Johnny Duan

Rider Profile
HometownPeoria, IL
UniversityUniversity of Illinois
MajorElectrical Engineering
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I’ve lived in many places over the years: I was born in China, but since then I have lived in Singapore, Arkansas, and Peoria, Illinois. Right now I’m finishing an electrical engineering degree at UIUC, and in May it will be time to move on once again. However, before picking another place to stay for a few years, biking across the country to raise money and awareness for cancer research sounds like a pretty cool idea. In my free time, I like to bike, tinker with my bike, work out, read the news, and work with the clubs that I am in. After the ride, I plan to go to medical school, and eventually I would like to develop new medical devices, specifically in optics.

Personal Statement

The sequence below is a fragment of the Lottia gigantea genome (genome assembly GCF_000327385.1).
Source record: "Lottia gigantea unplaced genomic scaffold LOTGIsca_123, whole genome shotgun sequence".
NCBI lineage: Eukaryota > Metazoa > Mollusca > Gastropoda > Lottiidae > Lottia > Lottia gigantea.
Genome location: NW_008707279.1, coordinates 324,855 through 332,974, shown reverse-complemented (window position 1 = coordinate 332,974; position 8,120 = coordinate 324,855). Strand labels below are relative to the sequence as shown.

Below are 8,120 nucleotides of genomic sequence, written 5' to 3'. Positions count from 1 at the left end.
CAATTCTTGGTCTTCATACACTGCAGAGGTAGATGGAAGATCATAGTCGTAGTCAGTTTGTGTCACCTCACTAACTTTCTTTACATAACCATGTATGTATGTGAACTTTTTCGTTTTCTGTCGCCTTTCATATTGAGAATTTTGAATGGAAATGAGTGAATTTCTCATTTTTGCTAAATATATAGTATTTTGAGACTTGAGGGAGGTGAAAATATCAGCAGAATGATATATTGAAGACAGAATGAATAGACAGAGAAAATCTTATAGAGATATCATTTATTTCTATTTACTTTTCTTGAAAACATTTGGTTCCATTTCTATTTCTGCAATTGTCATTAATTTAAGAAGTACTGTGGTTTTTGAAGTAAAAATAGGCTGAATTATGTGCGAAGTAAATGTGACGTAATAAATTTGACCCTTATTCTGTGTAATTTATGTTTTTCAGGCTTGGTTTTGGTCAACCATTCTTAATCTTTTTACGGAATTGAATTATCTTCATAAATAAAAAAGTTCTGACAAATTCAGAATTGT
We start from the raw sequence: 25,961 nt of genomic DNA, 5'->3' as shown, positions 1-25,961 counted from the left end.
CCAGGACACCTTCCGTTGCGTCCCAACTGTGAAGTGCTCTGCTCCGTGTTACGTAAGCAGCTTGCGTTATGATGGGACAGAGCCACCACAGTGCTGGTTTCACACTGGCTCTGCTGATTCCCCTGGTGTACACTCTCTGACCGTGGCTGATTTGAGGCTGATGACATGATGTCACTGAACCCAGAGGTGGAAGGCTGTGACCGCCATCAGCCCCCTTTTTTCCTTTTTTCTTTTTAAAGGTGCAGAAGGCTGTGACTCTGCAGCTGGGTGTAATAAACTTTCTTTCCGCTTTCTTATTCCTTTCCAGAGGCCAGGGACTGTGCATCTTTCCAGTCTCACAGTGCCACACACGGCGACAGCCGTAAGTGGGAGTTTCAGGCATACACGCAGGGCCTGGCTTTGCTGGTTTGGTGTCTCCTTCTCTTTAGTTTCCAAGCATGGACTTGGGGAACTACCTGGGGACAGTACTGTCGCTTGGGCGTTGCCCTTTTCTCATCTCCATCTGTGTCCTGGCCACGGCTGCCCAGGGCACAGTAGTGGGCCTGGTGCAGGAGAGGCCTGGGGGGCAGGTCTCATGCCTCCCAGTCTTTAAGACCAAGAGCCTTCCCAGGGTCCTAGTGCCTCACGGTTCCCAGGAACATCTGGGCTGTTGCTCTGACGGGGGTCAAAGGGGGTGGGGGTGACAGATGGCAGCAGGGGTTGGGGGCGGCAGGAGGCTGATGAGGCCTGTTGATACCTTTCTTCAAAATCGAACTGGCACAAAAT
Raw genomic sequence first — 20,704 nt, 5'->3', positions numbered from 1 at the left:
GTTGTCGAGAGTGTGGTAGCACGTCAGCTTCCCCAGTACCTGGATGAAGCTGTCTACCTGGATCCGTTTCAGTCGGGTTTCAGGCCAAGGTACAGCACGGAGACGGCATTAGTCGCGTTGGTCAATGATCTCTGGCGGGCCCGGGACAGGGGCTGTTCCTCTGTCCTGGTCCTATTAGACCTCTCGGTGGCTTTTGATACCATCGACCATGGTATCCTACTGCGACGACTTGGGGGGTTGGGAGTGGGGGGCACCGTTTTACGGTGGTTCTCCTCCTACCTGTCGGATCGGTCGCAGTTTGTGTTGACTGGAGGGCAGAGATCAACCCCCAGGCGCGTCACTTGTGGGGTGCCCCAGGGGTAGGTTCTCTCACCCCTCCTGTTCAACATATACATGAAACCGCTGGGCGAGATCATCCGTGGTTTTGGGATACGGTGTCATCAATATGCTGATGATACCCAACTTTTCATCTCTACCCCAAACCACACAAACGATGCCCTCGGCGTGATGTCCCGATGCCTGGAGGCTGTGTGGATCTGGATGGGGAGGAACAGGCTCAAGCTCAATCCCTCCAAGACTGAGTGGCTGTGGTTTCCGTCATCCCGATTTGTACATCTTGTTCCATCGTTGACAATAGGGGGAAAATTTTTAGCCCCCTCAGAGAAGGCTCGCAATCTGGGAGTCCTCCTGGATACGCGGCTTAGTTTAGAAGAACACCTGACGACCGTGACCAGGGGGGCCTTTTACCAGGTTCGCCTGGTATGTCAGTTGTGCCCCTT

Two thousand years ago, disease was a far more terrifying affair. Often there was very you could do that you knew would work. In addition, you likely didn't believe there was much you could do either - depending on your culture, you might have thought that you were sick because of fate, the wrath of God, penance for past offenses, or just bad luck. In any case, disease was far more terrifying because innocuous illnesses could be just the early manifestations for fatal conditions. Tuberculosis is one example that comes to mind - what would life be like today if every time you developed a cough, you were forced to seriously consider your mortality? Thanks to the efforts of generations physicians and scientists, this is no longer true. Countless experiments and studies querying the machinery running our minds and bodies, as well as what happens when that machinery is under attack or wears out, have illuminated the inner workings of our biology and banished fear, doubt, and sickness to the fringes of everyday life. Instead of praying that maybe, just maybe, this time the leeches will suck out the bad blood for good, a standard course of antibiotics can be trusted to cure your infection. Thanks to vaccines, childhood paralysis is no longer a specter looming over every toddler, and if those toddlers go on to destroy an internal organ through reckless behavior, it's not the end of the world - we know what those organs are, and finding a replacement is often a possibility. However, there is still work to be done. Eradicating a disease is no longer wishful thinking, but eradicating cancerous cells is still a game of chance. While we no longer die of smallpox (and soon my never again die of polio), but we still die of cancer. Take my friend Charles for example - Charles was as athletic, as brilliant, and as witty as any other top-notch guy you would find at the University of Illinois. However, he is not here with me, blazing through life and collecting the full technicolor gamut of stories, skills, experiences, and wisdom. He could be whipping me in badminton for the hundredth time today. But, that only ever happened once: not long after that day, the cancer that had long been interfering with his body finally starting dragging it down. It's a travesty that for him, the best that medicine had to offer could give him no more certainty, nor results, than the leeches of previous millennia. Much work remains to be done before cancer is fully understood. Modern biotechnology has expanded our knowledge of human biology by orders of magnitude, but we have yet to discover how to poison cancer without poisoning the entire body. Although we have leads, we have yet to find out how cancer might be stopped, destroyed, or prevented. To chase down those leads, we will need armies of biologists, biochemists, and physicians testing new ideas and refining promising ones. This is a big investment for our society, but the dividends we stand to gain are vast. Even a single person's life is worth millions of dollars in lifetime productivity, and an uncountable amount in the relationships that person forms. No matter what it costs for us to understand and defeat cancer, the payoff will be immense: lives will never again be cut short. Parents, children, lovers will never again be gone before their time. Careers will never again end before bearing fruit. The countless doctors and scientists devoted to this problem will be free to address our next big problem. Our society will reap the benefits of having defeated cancer forever, and there is no time to waste in finding our way to that destination.